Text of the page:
At the beginning of the panel, the presenters were asking if anyone in the audience was a professional who came into contact with trans youth, and the particular person who was asking a lot of basic questions raised her hand. Obviously I want someone in that position to have a solid grasp on basic concepts! But it was also really frustrating to take time out of a panel on a pretty involved subject to go over why “they” is an acceptable pronoun set to use, or to listen to a meandering statement about how maybe having so many labels these days is really just confusing things more than it’s helping anyone. Oof.
At one point, someone else in the audience told her “it sounds like you have a lot to learn and I encourage you to take time to educate yourself” in a very sweet but direct way and I really appreciated that. I realize that cis folks will probably be looking for and expecting something a bit different from trans panels than I am, and I want to respect that and not get cranky at people for seeking some explanation when it’s needed. I do think, though, that it’s not unreasonable to expect people to take some time to do some self-education if there are some points that still aren’t clicking. It was a bit frustrating to feel like the entire audience was being pulled back to that initial 101-level infodump when there was a lot of ground to cover and it seemed like pretty much everyone else in the room was ready to move on. And even if one person, or a few people, are a little lost, it’s important for a presenter or panelist to cover the information they set out to discuss.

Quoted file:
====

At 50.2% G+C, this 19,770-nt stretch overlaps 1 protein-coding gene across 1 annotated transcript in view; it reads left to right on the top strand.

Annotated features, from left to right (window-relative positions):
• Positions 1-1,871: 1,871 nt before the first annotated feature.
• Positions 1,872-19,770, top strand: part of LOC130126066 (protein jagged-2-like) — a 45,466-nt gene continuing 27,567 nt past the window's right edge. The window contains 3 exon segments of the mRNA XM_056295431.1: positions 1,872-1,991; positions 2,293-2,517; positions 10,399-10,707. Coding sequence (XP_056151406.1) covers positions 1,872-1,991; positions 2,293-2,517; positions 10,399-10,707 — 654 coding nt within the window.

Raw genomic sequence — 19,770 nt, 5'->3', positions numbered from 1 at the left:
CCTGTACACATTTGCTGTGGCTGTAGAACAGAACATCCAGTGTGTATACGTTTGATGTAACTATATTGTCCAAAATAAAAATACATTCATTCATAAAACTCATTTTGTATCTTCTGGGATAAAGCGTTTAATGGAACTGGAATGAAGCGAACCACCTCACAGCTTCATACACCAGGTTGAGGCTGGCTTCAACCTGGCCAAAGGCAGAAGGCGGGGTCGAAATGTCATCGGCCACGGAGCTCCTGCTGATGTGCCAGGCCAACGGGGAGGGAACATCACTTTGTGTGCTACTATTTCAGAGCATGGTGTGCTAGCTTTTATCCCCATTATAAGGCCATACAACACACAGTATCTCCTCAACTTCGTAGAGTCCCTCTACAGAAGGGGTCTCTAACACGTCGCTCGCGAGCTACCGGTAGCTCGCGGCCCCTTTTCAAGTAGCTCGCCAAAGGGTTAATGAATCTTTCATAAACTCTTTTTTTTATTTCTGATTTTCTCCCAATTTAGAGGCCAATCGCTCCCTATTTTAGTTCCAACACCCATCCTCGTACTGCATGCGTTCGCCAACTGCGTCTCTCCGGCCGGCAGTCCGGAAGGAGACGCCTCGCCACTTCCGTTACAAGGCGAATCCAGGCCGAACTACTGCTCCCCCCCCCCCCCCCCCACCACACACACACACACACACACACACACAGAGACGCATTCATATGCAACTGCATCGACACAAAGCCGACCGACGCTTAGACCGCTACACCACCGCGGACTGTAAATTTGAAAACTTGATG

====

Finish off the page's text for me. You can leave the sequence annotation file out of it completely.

I’m left wondering what the best solution is. I’m aware that I might be grumpier than I need to be about some of these 101-level questions, especially in the context of a conference that is not specifically trans-focused*. I do want folks who genuinely want to learn and understand new concepts to get the information they need in a way that makes sense to them, and I know it’s not helpful to eyeroll at ignorant questions as long as they’re asked respectfully. But at the same time, I’m tired of the same well-worn ground being tread every time someone tries to lay down some basic information as a foundation for actual new content. I respect those who are willing to answer those sorts of questions, because for the most part I’ve sworn off of it. Do I need to be more patient? Maybe. Do cis folks need to listen a bit more and hold their questions until an appropriate time? Yep. Am I very very glad I am no longer tasking myself with answering basic 101 questions that strangers have for me? Hell yeah.
*I didn’t write about it here, but I went to Gender Odyssey in Seattle last fall, mostly for Scarleteeny purposes. Sadly, even in this explicitly trans-friendly and trans-centering space, cis folks who were attending felt the need to take up a lot of time during panels with personal stories of how hard [loved one]’s transition was for them, inappropriate questions, digressions, etc. Only one moderator did much to shut these down (she was one of the youngest moderators there; once again the young participants at conferences are impressing me the most), and honestly in these instances I think my grumpiness was 100% justified. It was not appropriate in that space at all, especially since there was even a track of family-member-specific programming.